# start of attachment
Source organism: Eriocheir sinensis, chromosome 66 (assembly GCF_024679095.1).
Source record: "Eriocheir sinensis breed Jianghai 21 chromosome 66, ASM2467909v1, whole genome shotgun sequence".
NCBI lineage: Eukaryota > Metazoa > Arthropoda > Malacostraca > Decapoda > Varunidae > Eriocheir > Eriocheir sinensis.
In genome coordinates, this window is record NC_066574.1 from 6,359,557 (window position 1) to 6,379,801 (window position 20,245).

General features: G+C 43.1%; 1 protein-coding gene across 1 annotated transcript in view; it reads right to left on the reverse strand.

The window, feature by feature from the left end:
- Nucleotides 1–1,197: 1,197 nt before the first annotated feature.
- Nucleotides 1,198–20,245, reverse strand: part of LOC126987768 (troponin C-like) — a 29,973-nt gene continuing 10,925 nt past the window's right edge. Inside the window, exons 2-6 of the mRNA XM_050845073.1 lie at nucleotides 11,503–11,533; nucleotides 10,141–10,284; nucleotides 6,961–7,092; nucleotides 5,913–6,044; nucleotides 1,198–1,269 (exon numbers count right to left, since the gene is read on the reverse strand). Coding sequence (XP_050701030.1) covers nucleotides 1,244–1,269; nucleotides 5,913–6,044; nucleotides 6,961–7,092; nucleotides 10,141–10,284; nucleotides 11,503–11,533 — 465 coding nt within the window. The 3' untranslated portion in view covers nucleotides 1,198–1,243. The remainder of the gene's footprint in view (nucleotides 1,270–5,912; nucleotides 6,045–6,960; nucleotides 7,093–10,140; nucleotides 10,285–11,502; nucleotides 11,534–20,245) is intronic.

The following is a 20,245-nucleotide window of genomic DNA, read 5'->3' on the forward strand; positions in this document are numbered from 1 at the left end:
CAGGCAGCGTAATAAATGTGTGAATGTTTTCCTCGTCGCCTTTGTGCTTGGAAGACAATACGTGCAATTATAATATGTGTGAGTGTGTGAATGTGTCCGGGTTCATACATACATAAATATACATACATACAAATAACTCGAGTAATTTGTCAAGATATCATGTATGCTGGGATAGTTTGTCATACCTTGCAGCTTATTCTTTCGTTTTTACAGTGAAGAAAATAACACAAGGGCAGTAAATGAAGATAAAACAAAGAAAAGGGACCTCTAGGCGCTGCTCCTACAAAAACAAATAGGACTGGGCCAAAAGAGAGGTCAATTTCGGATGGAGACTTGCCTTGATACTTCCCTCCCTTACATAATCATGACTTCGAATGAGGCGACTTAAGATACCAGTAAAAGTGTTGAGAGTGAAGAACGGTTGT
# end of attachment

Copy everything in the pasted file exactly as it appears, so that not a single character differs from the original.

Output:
Source organism: Eriocheir sinensis, chromosome 66 (assembly GCF_024679095.1).
Source record: "Eriocheir sinensis breed Jianghai 21 chromosome 66, ASM2467909v1, whole genome shotgun sequence".
NCBI lineage: Eukaryota > Metazoa > Arthropoda > Malacostraca > Decapoda > Varunidae > Eriocheir > Eriocheir sinensis.
In genome coordinates, this window is record NC_066574.1 from 6,359,557 (window position 1) to 6,379,801 (window position 20,245).

General features: G+C 43.1%; 1 protein-coding gene across 1 annotated transcript in view; it reads right to left on the reverse strand.

The window, feature by feature from the left end:
- Nucleotides 1–1,197: 1,197 nt before the first annotated feature.
- Nucleotides 1,198–20,245, reverse strand: part of LOC126987768 (troponin C-like) — a 29,973-nt gene continuing 10,925 nt past the window's right edge. Inside the window, exons 2-6 of the mRNA XM_050845073.1 lie at nucleotides 11,503–11,533; nucleotides 10,141–10,284; nucleotides 6,961–7,092; nucleotides 5,913–6,044; nucleotides 1,198–1,269 (exon numbers count right to left, since the gene is read on the reverse strand). Coding sequence (XP_050701030.1) covers nucleotides 1,244–1,269; nucleotides 5,913–6,044; nucleotides 6,961–7,092; nucleotides 10,141–10,284; nucleotides 11,503–11,533 — 465 coding nt within the window. The 3' untranslated portion in view covers nucleotides 1,198–1,243. The remainder of the gene's footprint in view (nucleotides 1,270–5,912; nucleotides 6,045–6,960; nucleotides 7,093–10,140; nucleotides 10,285–11,502; nucleotides 11,534–20,245) is intronic.

The following is a 20,245-nucleotide window of genomic DNA, read 5'->3' on the forward strand; positions in this document are numbered from 1 at the left end:
CAGGCAGCGTAATAAATGTGTGAATGTTTTCCTCGTCGCCTTTGTGCTTGGAAGACAATACGTGCAATTATAATATGTGTGAGTGTGTGAATGTGTCCGGGTTCATACATACATAAATATACATACATACAAATAACTCGAGTAATTTGTCAAGATATCATGTATGCTGGGATAGTTTGTCATACCTTGCAGCTTATTCTTTCGTTTTTACAGTGAAGAAAATAACACAAGGGCAGTAAATGAAGATAAAACAAAGAAAAGGGACCTCTAGGCGCTGCTCCTACAAAAACAAATAGGACTGGGCCAAAAGAGAGGTCAATTTCGGATGGAGACTTGCCTTGATACTTCCCTCCCTTACATAATCATGACTTCGAATGAGGCGACTTAAGATACCAGTAAAAGTGTTGAGAGTGAAGAACGGTTGT